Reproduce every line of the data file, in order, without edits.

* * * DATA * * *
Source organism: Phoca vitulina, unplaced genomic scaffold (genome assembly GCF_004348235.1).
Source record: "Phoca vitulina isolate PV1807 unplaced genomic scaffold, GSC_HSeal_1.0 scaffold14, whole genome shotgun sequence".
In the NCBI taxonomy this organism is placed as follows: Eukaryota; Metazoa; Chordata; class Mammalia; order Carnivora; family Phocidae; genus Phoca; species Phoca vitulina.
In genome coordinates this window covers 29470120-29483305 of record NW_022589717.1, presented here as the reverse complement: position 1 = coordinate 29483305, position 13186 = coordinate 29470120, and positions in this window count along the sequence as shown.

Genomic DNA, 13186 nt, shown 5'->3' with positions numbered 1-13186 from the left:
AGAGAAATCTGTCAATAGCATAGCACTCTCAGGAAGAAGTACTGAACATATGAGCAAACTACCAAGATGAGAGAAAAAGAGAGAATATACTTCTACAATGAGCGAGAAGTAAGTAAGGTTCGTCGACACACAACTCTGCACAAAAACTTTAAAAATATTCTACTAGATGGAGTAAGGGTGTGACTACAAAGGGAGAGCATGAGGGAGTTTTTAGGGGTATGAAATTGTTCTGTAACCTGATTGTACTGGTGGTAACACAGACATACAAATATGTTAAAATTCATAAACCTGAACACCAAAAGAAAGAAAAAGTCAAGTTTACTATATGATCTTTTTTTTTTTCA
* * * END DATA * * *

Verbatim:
Source organism: Phoca vitulina, unplaced genomic scaffold (genome assembly GCF_004348235.1).
Source record: "Phoca vitulina isolate PV1807 unplaced genomic scaffold, GSC_HSeal_1.0 scaffold14, whole genome shotgun sequence".
In the NCBI taxonomy this organism is placed as follows: Eukaryota; Metazoa; Chordata; class Mammalia; order Carnivora; family Phocidae; genus Phoca; species Phoca vitulina.
In genome coordinates this window covers 29470120-29483305 of record NW_022589717.1, presented here as the reverse complement: position 1 = coordinate 29483305, position 13186 = coordinate 29470120, and positions in this window count along the sequence as shown.

Genomic DNA, 13186 nt, shown 5'->3' with positions numbered 1-13186 from the left:
AGAGAAATCTGTCAATAGCATAGCACTCTCAGGAAGAAGTACTGAACATATGAGCAAACTACCAAGATGAGAGAAAAAGAGAGAATATACTTCTACAATGAGCGAGAAGTAAGTAAGGTTCGTCGACACACAACTCTGCACAAAAACTTTAAAAATATTCTACTAGATGGAGTAAGGGTGTGACTACAAAGGGAGAGCATGAGGGAGTTTTTAGGGGTATGAAATTGTTCTGTAACCTGATTGTACTGGTGGTAACACAGACATACAAATATGTTAAAATTCATAAACCTGAACACCAAAAGAAAGAAAAAGTCAAGTTTACTATATGATCTTTTTTTTTTTCA